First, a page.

Given the efforts mentioned thus far, we expect China’s Belt and Road projects to become greener and more sustainable in the longer term. We believe developments across the whole Belt and Road region are likely become more sustainable with time, which can in turn support better long-term investment opportunities in the region. Bond issuers looking to invest in sustainable developments in the region may benefit from this mega trend in the long run.

Investment risks

The value of investments and any income will fluctuate (this may partly be the result of exchange rate fluctuations) and investors may not get back the full amount invested. When investing in less developed countries, you should be prepared to accept significantly large fluctuations in value.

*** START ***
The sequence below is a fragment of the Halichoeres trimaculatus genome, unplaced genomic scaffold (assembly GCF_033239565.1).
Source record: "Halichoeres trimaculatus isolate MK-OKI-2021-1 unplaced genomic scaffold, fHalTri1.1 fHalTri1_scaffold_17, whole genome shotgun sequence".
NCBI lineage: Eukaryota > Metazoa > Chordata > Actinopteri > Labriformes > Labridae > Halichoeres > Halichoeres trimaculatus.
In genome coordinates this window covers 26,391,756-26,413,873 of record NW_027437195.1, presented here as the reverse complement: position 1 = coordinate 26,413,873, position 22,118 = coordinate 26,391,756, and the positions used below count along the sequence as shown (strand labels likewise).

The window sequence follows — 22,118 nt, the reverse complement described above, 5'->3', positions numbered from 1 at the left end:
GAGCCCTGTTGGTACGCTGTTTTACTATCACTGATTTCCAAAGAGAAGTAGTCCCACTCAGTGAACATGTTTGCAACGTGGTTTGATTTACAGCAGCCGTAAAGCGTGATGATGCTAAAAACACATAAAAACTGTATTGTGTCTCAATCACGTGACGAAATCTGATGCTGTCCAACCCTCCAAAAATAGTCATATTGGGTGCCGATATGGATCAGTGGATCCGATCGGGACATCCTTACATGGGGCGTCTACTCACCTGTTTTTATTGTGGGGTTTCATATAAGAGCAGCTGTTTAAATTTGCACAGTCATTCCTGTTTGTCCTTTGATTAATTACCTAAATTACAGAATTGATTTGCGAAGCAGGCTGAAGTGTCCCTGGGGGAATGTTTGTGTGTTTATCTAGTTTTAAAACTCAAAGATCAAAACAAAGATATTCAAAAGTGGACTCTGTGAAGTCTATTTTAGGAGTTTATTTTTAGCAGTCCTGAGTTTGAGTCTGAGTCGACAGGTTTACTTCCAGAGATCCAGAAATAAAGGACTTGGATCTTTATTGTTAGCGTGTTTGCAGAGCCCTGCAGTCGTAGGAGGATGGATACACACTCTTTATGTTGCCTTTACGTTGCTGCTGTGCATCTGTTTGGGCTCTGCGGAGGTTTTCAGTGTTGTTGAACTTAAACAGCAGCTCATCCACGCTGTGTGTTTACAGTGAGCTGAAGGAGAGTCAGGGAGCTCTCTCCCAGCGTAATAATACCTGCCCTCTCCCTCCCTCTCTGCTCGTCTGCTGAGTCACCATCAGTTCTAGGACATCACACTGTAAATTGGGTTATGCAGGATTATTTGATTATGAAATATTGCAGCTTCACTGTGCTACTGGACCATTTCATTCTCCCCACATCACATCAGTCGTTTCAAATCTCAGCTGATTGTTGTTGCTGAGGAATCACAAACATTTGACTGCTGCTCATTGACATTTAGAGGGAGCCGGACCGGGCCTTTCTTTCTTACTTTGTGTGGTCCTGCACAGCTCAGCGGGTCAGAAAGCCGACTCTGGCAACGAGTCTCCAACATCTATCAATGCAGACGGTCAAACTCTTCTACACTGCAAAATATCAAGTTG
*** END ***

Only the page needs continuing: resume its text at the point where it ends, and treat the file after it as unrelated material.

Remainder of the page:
Investment in certain securities listed in China can involve significant regulatory constraints that may affect liquidity and/or investment performance.

News on topic
Analytics on topic
The EDB Macroeconomic Review. April 2024

In early 2024, short-term economic activity indicators demonstrated sustained high GDP growth rates.

IRG-Rail Market Monitoring Report 2021
The Ninth IRG-Rail Market Monitoring Report includes data from 30 European countries covering the year 2019 and the first semester of 2020. Main findings of the annual data collection refer to network characteristics and track access charges, railway undertakings and European traffic, freight and passenger markets, and COVID-19 crisis during the first half of 2020.
Source: IRG-Rail